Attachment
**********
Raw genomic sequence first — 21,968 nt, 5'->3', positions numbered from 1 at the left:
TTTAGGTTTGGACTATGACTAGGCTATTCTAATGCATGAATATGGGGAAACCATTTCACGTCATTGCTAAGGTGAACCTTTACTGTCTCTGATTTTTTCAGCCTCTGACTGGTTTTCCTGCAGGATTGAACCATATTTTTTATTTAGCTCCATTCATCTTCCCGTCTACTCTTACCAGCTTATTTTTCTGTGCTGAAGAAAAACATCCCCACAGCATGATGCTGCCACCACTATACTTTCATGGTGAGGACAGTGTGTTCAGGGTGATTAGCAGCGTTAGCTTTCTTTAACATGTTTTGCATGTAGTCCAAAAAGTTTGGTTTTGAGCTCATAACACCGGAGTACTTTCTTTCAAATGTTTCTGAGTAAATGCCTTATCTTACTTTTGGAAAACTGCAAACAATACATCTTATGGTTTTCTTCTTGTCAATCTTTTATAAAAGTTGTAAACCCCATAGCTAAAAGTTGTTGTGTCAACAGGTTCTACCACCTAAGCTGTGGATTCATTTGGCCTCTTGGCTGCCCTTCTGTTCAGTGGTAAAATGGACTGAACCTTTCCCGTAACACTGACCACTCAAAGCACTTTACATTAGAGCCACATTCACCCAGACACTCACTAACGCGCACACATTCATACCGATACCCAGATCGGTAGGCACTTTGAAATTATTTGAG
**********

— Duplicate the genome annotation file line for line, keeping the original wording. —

Raw genomic sequence first — 21,968 nt, 5'->3', positions numbered from 1 at the left:
TTTAGGTTTGGACTATGACTAGGCTATTCTAATGCATGAATATGGGGAAACCATTTCACGTCATTGCTAAGGTGAACCTTTACTGTCTCTGATTTTTTCAGCCTCTGACTGGTTTTCCTGCAGGATTGAACCATATTTTTTATTTAGCTCCATTCATCTTCCCGTCTACTCTTACCAGCTTATTTTTCTGTGCTGAAGAAAAACATCCCCACAGCATGATGCTGCCACCACTATACTTTCATGGTGAGGACAGTGTGTTCAGGGTGATTAGCAGCGTTAGCTTTCTTTAACATGTTTTGCATGTAGTCCAAAAAGTTTGGTTTTGAGCTCATAACACCGGAGTACTTTCTTTCAAATGTTTCTGAGTAAATGCCTTATCTTACTTTTGGAAAACTGCAAACAATACATCTTATGGTTTTCTTCTTGTCAATCTTTTATAAAAGTTGTAAACCCCATAGCTAAAAGTTGTTGTGTCAACAGGTTCTACCACCTAAGCTGTGGATTCATTTGGCCTCTTGGCTGCCCTTCTGTTCAGTGGTAAAATGGACTGAACCTTTCCCGTAACACTGACCACTCAAAGCACTTTACATTAGAGCCACATTCACCCAGACACTCACTAACGCGCACACATTCATACCGATACCCAGATCGGTAGGCACTTTGAAATTATTTGAG